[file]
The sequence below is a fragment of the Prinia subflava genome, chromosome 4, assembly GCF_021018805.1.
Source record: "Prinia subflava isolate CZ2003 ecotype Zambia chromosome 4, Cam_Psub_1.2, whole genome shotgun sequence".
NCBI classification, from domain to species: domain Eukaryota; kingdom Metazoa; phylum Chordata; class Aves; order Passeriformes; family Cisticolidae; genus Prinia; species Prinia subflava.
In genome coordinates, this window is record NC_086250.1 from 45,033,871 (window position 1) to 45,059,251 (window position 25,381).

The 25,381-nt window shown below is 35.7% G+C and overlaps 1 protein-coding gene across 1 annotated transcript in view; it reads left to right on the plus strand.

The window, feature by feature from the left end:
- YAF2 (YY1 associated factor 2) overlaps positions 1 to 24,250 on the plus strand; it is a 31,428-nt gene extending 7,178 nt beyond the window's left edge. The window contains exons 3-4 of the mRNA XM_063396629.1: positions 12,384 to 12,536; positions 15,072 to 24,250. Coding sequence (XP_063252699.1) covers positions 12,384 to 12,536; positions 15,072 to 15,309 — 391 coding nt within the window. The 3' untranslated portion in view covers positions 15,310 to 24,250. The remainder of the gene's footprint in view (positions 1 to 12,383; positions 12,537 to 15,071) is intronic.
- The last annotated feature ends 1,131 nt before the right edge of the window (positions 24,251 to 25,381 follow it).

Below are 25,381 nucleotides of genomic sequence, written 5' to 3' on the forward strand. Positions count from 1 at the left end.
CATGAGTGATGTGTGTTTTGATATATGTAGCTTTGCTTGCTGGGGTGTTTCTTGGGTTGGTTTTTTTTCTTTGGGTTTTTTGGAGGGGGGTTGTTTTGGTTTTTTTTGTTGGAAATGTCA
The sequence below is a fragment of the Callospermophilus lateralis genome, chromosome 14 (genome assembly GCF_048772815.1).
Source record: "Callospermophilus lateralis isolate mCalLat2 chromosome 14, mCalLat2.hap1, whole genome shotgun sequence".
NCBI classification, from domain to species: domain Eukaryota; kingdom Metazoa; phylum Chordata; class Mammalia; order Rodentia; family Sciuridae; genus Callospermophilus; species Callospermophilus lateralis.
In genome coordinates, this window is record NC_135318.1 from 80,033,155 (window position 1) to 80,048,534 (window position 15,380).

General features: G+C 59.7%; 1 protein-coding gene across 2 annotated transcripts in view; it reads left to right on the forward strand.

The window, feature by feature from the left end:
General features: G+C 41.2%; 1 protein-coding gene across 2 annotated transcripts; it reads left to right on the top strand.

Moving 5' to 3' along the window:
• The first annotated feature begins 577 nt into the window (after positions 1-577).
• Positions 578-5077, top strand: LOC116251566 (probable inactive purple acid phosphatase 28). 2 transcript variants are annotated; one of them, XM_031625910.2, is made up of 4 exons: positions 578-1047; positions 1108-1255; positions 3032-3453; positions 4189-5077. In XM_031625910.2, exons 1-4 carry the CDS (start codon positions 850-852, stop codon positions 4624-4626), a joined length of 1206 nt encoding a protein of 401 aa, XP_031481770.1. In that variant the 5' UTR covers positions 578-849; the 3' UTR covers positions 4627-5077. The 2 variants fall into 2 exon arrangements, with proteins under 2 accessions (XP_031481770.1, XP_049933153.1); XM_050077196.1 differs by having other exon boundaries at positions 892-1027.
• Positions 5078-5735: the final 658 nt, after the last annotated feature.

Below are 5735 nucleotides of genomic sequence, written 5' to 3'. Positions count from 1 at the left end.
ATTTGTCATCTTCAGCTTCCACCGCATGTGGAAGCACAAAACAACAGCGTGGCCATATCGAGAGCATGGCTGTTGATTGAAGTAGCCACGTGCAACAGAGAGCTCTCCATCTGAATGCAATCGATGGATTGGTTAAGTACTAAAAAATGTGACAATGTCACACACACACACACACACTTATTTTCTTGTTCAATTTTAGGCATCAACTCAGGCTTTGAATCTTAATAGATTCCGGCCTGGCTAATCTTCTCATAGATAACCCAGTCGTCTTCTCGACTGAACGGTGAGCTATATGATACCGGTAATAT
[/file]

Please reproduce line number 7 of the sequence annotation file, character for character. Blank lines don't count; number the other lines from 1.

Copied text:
- YAF2 (YY1 associated factor 2) overlaps positions 1 to 24,250 on the plus strand; it is a 31,428-nt gene extending 7,178 nt beyond the window's left edge. The window contains exons 3-4 of the mRNA XM_063396629.1: positions 12,384 to 12,536; positions 15,072 to 24,250. Coding sequence (XP_063252699.1) covers positions 12,384 to 12,536; positions 15,072 to 15,309 — 391 coding nt within the window. The 3' untranslated portion in view covers positions 15,310 to 24,250. The remainder of the gene's footprint in view (positions 1 to 12,383; positions 12,537 to 15,071) is intronic.